Review: RPO performs with unified panache

07:20 PM, Mar 01, 2013

Written By Daniel J. Kushner

If you goWhat: Rochester Philharmonic Orchestra, “Exquisite Puccini,” with pieces from Puccini, Rossini, Verdi and Resphigi.
When: 8 p.m. Saturday (March 2).
Where: Kodak Hall at Eastman Theatre, 60 Gibbs St.
Cost: $15 (obstructed view) to $82.
For tickets: (585) 454-2100 or

The Rochester Philharmonic Orchestra on Thursday presented a program that touted the operatic virtues of Giacomo Puccini, along with vital works by fellow Italian composers Rossini, Verdi and Respighi.

Stepping onto the podium, guest conductor Neil Varon wasted no time in launching into the Overture to Giachinno Rossini’s La Gazza Ladra.

Articulation is everything in the music of Rossini, and the orchestra did not disappoint — executing the composer’s pinpoint phrases and bel canto melodies with unified panache.

The energetic Varon, professor of conducting at Eastman School of Music, was a master of detail — every flick of the baton, every flourish of the hand drawing more of Rossini’s effortless charm from the orchestra.

Next on the program, which will repeat Saturday at Eastman Theatre, was the Intermezzo from Giacomo Puccini’s Manon Lescaut, and the contrast in mood could not have been more stark. A gorgeous viola solo ushered in a tragic yet wistful environment.

Varon dug into the sensuous symphonic texture, conducting the violins in unison as if concocting an insatiable storm.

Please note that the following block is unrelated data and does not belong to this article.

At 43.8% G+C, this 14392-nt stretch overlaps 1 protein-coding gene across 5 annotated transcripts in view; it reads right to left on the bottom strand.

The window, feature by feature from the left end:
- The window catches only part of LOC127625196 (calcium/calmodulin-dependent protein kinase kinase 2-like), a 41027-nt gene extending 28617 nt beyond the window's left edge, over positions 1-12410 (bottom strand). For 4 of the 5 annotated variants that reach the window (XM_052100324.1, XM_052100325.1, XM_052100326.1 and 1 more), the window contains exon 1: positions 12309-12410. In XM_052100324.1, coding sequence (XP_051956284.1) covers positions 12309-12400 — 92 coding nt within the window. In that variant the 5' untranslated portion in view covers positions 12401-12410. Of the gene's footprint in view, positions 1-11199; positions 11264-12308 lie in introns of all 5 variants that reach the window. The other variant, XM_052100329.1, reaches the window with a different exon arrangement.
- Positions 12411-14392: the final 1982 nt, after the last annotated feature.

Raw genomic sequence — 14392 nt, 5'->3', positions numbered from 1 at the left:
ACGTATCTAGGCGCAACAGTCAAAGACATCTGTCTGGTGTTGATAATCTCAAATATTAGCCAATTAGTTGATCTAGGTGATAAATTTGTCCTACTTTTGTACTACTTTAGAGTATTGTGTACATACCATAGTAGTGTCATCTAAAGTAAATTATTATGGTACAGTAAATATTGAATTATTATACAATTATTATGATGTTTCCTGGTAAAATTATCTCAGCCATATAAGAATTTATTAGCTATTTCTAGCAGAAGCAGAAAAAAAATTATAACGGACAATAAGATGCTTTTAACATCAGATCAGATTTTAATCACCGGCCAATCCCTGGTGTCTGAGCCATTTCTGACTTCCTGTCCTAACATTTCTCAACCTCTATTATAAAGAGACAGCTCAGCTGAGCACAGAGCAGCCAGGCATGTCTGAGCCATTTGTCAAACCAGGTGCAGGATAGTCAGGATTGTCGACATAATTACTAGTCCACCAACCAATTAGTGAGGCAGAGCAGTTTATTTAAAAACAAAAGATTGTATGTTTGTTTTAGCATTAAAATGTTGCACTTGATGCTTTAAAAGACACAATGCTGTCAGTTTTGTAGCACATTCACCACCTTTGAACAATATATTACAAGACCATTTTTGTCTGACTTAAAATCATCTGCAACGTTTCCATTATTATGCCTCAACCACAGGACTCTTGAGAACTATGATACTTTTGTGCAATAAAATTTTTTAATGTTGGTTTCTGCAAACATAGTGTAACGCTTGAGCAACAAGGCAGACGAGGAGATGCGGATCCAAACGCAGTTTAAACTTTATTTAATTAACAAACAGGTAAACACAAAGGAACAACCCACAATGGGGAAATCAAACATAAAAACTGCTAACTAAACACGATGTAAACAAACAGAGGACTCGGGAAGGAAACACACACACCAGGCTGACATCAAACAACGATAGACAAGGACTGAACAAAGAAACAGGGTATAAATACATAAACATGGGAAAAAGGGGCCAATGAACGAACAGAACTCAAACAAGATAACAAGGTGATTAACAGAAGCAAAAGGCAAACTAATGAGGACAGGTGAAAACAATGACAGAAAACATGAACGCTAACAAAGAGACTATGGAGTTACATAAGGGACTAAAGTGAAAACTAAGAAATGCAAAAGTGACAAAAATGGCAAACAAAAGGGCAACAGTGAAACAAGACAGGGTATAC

As a college student, it was Puccini’s music that first won me over to opera — in particular Musetta’s showstopping aria “Quando me’n vo” in La Boheme.

Puccini’s operas have a captivating immediacy and accessibility that have rarely been matched.

Soprano Karin Wolverton was a welcome and engaging Mimi, with a bright timbre and tightly wound vibrato more commonly heard in the opera’s coloratura role of Musetta.

Tenor Dinyar Varnia is an excellent Puccinian tenor. His voice contained just the right blend of light and dark tones, and this chiaroscuro shading is what made his performance of Rodolfo’s aria “Che gelida manina” come alive.

During the aria “Mi chiamano Mimi,” Wolverton’s voice sparkled with a tenacity that made the rather two-dimensional character of Mimi all the more compelling — and Rodolfo’s love for her all the more endearing and worthy of our support.

The duo’s ringing final phrase together, which ended the concert’s first half, registered with supreme beauty and authenticity.

The audience responded with an eager ovation usually reserved for the end of an exceptional concert, and not its halfway point.

The evening’s second half began with the only non-operatic work on the program, Ottorino Respighi’s The Fountains of Rome.

Shrouded in the misty allure of daybreak (as voiced by the violins), the veil was suddenly lifted with the bold entrance of the French horns, as daylight revealed a dangerously intoxicating Rome.

I’ve long thought the storyline of Puccini’s opera Madama Butterfly to be uninspired and tedious, no matter how beautiful the music.

Thursday’s performance of excerpts of the work made me reconsider the viability of the drama.

Wolverton’s ardent and youthful voice was well-suited for Butterfly, the young Japanese bride to the reprehensible U.S. Navy lieutenant Pinkerton, voiced by Vania.

The concert closed with the Overture to Giuseppe Verdi’s infrequently performed work La forza del destino in a performance that reinforced the ensemble’s extraordinary cohesion and vitality.